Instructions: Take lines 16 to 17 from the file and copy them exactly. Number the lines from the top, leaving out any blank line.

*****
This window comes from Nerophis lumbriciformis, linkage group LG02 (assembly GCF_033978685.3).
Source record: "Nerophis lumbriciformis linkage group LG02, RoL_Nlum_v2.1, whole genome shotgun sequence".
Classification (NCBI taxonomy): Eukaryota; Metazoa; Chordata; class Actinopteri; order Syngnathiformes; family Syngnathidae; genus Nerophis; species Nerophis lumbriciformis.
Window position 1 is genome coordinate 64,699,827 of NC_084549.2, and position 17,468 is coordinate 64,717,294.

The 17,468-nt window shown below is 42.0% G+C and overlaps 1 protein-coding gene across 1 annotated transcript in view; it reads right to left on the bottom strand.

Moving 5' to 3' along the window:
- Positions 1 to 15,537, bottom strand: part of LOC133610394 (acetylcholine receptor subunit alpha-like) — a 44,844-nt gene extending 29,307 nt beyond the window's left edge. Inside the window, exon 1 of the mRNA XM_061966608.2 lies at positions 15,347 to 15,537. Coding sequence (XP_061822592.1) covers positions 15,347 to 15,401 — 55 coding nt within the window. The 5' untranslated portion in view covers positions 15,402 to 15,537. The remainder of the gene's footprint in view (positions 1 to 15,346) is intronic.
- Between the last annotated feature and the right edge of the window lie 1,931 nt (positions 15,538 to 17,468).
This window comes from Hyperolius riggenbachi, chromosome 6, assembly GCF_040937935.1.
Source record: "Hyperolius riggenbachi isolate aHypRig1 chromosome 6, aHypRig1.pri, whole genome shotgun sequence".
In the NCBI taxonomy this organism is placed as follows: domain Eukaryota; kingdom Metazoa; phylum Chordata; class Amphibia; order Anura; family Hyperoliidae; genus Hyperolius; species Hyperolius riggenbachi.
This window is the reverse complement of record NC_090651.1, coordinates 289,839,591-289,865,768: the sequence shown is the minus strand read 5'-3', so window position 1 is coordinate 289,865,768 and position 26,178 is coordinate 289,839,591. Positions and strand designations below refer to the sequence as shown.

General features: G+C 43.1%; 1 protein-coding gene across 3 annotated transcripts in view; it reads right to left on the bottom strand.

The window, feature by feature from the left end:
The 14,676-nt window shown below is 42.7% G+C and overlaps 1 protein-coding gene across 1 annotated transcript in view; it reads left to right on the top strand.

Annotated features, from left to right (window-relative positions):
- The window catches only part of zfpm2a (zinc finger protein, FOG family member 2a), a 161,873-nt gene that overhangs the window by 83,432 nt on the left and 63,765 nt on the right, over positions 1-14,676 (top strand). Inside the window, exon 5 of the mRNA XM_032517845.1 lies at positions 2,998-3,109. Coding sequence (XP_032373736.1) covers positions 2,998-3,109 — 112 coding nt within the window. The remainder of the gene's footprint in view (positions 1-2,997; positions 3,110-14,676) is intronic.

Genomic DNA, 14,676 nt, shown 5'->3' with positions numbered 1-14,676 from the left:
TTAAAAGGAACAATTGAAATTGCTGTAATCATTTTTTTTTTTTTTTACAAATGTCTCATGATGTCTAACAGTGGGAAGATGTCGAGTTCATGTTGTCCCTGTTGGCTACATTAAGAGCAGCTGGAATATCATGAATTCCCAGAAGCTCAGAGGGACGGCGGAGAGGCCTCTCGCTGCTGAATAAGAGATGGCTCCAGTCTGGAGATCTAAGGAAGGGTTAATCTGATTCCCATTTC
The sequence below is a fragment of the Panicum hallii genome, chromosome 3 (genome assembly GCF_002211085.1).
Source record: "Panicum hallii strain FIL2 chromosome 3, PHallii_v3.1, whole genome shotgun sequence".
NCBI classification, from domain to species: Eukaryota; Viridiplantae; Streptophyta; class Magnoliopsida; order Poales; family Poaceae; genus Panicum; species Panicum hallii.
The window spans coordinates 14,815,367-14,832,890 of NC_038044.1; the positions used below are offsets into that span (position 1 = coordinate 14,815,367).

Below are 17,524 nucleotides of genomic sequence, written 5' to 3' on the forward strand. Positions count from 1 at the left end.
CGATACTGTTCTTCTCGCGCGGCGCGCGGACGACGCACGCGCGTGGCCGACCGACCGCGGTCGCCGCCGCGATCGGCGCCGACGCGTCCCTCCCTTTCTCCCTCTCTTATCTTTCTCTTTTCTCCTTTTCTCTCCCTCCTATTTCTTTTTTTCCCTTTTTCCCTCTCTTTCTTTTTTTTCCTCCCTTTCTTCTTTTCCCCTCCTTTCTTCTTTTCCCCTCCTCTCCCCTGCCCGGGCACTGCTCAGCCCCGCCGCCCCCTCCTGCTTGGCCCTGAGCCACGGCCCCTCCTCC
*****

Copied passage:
Annotated features, from left to right (window-relative positions):
- The window catches only part of zfpm2a (zinc finger protein, FOG family member 2a), a 161,873-nt gene that overhangs the window by 83,432 nt on the left and 63,765 nt on the right, over positions 1-14,676 (top strand). Inside the window, exon 5 of the mRNA XM_032517845.1 lies at positions 2,998-3,109. Coding sequence (XP_032373736.1) covers positions 2,998-3,109 — 112 coding nt within the window. The remainder of the gene's footprint in view (positions 1-2,997; positions 3,110-14,676) is intronic.